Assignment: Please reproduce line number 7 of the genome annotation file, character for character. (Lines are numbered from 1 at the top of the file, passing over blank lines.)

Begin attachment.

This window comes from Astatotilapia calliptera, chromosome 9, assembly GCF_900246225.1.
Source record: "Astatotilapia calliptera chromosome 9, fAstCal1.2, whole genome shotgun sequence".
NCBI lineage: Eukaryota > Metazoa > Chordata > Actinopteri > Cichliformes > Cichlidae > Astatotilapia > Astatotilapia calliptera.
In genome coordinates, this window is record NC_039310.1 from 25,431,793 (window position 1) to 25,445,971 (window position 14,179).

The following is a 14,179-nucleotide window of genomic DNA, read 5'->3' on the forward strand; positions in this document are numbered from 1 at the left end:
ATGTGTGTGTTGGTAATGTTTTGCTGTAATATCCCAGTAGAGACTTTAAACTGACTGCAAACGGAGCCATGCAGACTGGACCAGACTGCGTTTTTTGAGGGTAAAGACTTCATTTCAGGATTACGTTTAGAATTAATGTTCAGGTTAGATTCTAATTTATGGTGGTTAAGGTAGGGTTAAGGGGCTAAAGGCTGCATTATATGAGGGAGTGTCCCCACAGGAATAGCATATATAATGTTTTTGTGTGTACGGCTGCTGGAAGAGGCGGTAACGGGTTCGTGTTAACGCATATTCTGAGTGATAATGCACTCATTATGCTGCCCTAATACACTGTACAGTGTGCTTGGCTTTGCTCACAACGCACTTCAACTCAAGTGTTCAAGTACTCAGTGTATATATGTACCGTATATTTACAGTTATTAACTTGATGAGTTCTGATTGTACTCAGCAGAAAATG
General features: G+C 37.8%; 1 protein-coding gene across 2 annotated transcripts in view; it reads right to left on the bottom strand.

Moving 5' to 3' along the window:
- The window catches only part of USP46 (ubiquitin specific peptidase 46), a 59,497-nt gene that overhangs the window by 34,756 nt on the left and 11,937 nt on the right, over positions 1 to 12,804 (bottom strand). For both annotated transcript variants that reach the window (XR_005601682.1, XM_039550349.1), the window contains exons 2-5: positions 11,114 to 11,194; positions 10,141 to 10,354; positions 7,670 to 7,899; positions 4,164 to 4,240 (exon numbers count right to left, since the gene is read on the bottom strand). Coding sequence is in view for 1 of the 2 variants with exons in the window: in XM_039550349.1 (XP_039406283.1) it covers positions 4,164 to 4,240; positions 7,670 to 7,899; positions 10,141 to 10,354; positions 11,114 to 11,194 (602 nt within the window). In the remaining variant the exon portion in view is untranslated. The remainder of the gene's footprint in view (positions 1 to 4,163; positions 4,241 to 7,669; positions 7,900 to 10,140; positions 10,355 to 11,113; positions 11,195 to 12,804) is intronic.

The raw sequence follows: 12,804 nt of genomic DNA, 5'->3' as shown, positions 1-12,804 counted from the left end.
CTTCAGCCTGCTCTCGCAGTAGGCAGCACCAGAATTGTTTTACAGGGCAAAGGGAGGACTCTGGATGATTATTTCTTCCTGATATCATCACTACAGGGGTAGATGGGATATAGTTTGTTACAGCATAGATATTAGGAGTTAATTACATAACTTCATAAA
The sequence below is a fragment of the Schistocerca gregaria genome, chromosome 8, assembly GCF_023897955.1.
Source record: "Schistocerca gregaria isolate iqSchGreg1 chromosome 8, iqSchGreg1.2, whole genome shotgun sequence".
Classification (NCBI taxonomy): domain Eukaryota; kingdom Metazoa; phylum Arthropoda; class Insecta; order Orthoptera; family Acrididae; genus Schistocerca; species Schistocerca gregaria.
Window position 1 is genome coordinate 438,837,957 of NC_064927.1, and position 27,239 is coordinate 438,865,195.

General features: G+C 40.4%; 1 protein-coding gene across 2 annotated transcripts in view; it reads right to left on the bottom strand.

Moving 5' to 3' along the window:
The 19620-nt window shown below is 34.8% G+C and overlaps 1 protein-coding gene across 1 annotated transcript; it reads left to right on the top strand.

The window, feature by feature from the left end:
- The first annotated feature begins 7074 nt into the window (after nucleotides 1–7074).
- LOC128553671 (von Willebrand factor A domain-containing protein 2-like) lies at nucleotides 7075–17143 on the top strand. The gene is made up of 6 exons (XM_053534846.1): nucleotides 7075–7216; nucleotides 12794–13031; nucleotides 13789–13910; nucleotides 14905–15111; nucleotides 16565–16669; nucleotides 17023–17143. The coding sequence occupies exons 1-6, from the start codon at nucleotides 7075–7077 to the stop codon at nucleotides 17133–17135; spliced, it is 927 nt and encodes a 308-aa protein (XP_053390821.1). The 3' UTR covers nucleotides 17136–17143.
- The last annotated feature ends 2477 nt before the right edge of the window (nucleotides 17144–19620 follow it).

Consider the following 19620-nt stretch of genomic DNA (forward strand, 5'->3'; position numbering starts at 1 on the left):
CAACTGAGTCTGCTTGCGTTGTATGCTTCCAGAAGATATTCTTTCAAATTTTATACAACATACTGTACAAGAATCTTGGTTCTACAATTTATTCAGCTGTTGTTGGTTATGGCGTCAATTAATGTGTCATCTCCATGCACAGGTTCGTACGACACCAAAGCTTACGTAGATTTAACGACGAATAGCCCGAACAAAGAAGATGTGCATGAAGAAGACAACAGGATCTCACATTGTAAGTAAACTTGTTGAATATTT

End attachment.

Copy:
General features: G+C 37.8%; 1 protein-coding gene across 2 annotated transcripts in view; it reads right to left on the bottom strand.